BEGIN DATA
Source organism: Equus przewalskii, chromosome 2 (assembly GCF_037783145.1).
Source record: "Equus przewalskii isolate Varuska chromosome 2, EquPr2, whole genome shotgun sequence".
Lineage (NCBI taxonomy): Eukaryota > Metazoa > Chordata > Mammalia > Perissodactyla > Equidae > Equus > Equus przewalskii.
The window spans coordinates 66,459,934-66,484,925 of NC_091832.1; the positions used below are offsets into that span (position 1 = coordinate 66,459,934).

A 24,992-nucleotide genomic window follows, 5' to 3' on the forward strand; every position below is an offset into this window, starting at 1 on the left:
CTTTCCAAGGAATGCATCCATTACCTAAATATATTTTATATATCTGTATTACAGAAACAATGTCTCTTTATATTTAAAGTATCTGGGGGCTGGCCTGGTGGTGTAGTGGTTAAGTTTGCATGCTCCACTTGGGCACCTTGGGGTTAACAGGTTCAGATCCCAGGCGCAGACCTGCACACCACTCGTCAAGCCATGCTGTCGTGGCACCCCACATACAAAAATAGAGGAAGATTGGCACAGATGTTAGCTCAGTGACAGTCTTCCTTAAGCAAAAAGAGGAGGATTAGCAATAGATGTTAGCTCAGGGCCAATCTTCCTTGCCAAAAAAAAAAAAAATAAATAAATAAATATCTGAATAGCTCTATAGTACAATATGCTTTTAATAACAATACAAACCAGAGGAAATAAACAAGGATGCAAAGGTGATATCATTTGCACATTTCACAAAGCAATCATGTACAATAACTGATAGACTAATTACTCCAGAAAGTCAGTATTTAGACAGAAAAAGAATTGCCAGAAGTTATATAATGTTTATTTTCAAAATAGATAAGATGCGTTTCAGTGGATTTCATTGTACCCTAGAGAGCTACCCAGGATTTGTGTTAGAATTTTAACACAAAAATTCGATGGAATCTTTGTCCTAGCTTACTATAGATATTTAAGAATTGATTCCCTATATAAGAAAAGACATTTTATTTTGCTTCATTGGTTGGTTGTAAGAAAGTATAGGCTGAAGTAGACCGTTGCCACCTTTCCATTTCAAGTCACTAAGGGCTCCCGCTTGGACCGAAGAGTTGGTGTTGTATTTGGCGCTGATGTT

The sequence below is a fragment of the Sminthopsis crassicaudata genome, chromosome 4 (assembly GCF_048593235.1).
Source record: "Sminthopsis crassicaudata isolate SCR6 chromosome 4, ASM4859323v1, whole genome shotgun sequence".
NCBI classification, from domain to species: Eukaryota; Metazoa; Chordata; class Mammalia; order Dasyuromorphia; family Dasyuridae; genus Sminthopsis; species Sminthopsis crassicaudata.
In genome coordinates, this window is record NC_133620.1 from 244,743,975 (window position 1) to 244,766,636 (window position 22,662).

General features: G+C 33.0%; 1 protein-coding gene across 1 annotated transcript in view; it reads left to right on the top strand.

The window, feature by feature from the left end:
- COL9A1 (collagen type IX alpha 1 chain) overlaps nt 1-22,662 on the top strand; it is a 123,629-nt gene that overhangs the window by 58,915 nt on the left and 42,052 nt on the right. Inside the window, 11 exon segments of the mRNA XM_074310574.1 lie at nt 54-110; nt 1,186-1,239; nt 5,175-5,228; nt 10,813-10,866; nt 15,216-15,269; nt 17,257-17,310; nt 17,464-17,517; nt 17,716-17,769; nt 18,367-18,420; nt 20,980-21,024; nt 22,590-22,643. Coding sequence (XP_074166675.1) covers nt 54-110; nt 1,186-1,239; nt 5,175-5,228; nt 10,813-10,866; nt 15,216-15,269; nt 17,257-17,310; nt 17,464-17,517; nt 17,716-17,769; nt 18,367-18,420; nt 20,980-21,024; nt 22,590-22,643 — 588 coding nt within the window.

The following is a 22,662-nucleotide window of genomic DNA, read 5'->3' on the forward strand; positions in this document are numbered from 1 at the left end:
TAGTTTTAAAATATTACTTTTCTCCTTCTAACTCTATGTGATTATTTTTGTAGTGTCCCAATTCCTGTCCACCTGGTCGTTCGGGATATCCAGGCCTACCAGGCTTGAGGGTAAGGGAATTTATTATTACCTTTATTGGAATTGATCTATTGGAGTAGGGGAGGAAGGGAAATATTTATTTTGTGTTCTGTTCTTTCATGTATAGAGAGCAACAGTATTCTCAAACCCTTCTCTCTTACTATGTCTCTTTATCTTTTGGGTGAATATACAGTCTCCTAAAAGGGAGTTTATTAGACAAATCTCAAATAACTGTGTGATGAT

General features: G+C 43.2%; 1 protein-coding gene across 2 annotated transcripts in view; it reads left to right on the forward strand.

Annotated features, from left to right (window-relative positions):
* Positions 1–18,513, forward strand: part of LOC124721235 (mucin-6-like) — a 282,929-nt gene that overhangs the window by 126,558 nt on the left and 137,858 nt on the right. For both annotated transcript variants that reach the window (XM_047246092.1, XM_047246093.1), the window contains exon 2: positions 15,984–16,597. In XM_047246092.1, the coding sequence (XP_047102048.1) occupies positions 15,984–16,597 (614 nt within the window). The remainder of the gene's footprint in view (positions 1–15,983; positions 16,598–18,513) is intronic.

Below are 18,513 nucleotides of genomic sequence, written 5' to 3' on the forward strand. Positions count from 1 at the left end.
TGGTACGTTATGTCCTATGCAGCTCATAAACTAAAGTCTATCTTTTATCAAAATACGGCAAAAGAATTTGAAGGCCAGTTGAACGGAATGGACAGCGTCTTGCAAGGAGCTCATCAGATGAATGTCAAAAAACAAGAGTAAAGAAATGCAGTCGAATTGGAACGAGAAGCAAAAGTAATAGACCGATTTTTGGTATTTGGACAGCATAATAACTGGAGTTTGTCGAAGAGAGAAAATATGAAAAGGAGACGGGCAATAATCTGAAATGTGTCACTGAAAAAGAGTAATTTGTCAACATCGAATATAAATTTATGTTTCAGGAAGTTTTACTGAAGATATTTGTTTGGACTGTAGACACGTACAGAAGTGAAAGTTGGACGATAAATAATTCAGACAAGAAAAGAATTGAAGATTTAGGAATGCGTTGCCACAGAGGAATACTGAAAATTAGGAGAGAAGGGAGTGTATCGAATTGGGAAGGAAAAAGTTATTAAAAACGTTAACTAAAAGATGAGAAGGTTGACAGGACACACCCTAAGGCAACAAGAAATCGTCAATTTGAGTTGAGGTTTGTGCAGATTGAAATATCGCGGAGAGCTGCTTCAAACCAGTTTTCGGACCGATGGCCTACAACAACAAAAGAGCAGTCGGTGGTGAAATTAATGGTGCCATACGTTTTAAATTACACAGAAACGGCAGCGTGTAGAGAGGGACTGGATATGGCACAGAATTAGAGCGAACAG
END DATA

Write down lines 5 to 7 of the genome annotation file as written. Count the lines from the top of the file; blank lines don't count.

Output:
A 24,992-nucleotide genomic window follows, 5' to 3' on the forward strand; every position below is an offset into this window, starting at 1 on the left:
CTTTCCAAGGAATGCATCCATTACCTAAATATATTTTATATATCTGTATTACAGAAACAATGTCTCTTTATATTTAAAGTATCTGGGGGCTGGCCTGGTGGTGTAGTGGTTAAGTTTGCATGCTCCACTTGGGCACCTTGGGGTTAACAGGTTCAGATCCCAGGCGCAGACCTGCACACCACTCGTCAAGCCATGCTGTCGTGGCACCCCACATACAAAAATAGAGGAAGATTGGCACAGATGTTAGCTCAGTGACAGTCTTCCTTAAGCAAAAAGAGGAGGATTAGCAATAGATGTTAGCTCAGGGCCAATCTTCCTTGCCAAAAAAAAAAAAAATAAATAAATAAATATCTGAATAGCTCTATAGTACAATATGCTTTTAATAACAATACAAACCAGAGGAAATAAACAAGGATGCAAAGGTGATATCATTTGCACATTTCACAAAGCAATCATGTACAATAACTGATAGACTAATTACTCCAGAAAGTCAGTATTTAGACAGAAAAAGAATTGCCAGAAGTTATATAATGTTTATTTTCAAAATAGATAAGATGCGTTTCAGTGGATTTCATTGTACCCTAGAGAGCTACCCAGGATTTGTGTTAGAATTTTAACACAAAAATTCGATGGAATCTTTGTCCTAGCTTACTATAGATATTTAAGAATTGATTCCCTATATAAGAAAAGACATTTTATTTTGCTTCATTGGTTGGTTGTAAGAAAGTATAGGCTGAAGTAGACCGTTGCCACCTTTCCATTTCAAGTCACTAAGGGCTCCCGCTTGGACCGAAGAGTTGGTGTTGTATTTGGCGCTGATGTT

The sequence below is a fragment of the Sminthopsis crassicaudata genome, chromosome 4 (assembly GCF_048593235.1).